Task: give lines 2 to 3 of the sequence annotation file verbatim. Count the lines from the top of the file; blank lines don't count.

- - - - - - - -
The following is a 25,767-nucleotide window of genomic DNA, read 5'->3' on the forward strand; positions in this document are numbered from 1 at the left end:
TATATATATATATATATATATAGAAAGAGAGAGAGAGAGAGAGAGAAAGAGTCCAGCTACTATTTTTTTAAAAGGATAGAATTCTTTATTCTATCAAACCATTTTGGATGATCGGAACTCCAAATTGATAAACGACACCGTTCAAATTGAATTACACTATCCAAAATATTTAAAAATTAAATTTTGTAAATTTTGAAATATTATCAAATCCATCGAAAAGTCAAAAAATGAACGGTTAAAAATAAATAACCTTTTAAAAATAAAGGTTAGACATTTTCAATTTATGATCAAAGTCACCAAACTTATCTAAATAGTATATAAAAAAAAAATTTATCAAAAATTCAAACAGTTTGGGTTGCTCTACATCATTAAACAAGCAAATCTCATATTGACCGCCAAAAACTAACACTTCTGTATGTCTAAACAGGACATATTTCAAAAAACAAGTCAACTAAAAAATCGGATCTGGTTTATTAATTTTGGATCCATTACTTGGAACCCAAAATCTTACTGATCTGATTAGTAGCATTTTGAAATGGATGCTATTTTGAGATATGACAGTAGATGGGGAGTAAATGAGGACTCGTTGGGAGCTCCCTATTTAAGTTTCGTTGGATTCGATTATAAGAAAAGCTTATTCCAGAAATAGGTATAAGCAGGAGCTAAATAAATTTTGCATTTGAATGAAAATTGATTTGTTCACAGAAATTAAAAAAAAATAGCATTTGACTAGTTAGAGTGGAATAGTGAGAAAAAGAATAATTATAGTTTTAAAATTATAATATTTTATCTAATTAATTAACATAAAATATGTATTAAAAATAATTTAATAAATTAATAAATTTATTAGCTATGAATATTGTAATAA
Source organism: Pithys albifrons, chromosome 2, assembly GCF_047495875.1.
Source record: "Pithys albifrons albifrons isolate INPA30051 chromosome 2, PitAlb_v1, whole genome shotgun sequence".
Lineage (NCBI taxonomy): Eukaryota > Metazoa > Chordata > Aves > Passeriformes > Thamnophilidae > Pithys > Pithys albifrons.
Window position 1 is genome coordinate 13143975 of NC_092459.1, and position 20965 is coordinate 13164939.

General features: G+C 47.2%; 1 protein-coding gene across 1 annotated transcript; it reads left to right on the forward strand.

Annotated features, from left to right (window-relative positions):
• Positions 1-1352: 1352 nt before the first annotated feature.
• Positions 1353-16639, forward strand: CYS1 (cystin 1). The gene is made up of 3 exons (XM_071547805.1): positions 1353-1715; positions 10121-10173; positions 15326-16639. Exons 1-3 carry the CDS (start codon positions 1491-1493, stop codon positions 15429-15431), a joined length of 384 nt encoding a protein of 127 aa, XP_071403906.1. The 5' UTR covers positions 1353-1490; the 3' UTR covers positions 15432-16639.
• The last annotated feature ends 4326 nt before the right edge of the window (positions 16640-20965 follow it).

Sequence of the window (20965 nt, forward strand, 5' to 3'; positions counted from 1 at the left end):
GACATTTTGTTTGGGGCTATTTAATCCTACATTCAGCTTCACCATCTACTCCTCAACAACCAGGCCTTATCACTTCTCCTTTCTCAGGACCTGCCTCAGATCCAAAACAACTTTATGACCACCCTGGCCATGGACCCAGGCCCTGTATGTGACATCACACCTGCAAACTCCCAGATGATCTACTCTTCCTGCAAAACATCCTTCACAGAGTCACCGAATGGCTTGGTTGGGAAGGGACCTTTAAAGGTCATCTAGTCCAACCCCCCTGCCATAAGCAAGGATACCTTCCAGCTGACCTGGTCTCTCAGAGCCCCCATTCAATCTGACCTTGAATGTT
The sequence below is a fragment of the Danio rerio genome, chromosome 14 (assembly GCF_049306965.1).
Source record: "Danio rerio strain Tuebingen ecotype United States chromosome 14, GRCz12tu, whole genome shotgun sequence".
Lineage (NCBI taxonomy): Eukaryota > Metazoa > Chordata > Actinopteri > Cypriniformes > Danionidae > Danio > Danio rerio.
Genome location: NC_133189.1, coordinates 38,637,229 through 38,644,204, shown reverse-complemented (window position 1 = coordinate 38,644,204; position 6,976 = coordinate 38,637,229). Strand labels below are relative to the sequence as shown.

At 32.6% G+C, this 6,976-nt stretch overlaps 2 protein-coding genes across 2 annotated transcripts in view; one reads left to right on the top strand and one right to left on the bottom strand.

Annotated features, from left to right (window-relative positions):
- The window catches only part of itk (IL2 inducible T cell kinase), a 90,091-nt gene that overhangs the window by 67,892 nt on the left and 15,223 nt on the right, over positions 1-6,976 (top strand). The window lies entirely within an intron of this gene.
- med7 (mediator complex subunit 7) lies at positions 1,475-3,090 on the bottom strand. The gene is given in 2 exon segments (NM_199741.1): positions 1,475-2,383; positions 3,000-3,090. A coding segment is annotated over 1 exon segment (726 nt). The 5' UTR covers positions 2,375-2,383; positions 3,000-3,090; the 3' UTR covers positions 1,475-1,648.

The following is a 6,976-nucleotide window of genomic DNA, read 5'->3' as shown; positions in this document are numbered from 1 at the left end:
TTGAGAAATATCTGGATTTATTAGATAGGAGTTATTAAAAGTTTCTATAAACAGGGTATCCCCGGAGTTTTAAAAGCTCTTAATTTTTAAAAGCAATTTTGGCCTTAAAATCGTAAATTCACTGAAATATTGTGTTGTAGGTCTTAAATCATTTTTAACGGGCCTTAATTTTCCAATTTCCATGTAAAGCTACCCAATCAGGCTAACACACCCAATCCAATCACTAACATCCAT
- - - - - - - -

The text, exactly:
TATATATATATATATATATATAGAAAGAGAGAGAGAGAGAGAGAGAAAGAGTCCAGCTACTATTTTTTTAAAAGGATAGAATTCTTTATTCTATCAAACCATTTTGGATGATCGGAACTCCAAATTGATAAACGACACCGTTCAAATTGAATTACACTATCCAAAATATTTAAAAATTAAATTTTGTAAATTTTGAAATATTATCAAATCCATCGAAAAGTCAAAAAATGAACGGTTAAAAATAAATAACCTTTTAAAAATAAAGGTTAGACATTTTCAATTTATGATCAAAGTCACCAAACTTATCTAAATAGTATATAAAAAAAAAATTTATCAAAAATTCAAACAGTTTGGGTTGCTCTACATCATTAAACAAGCAAATCTCATATTGACCGCCAAAAACTAACACTTCTGTATGTCTAAACAGGACATATTTCAAAAAACAAGTCAACTAAAAAATCGGATCTGGTTTATTAATTTTGGATCCATTACTTGGAACCCAAAATCTTACTGATCTGATTAGTAGCATTTTGAAATGGATGCTATTTTGAGATATGACAGTAGATGGGGAGTAAATGAGGACTCGTTGGGAGCTCCCTATTTAAGTTTCGTTGGATTCGATTATAAGAAAAGCTTATTCCAGAAATAGGTATAAGCAGGAGCTAAATAAATTTTGCATTTGAATGAAAATTGATTTGTTCACAGAAATTAAAAAAAAATAGCATTTGACTAGTTAGAGTGGAATAGTGAGAAAAAGAATAATTATAGTTTTAAAATTATAATATTTTATCTAATTAATTAACATAAAATATGTATTAAAAATAATTTAATAAATTAATAAATTTATTAGCTATGAATATTGTAATAA
Source organism: Pithys albifrons, chromosome 2, assembly GCF_047495875.1.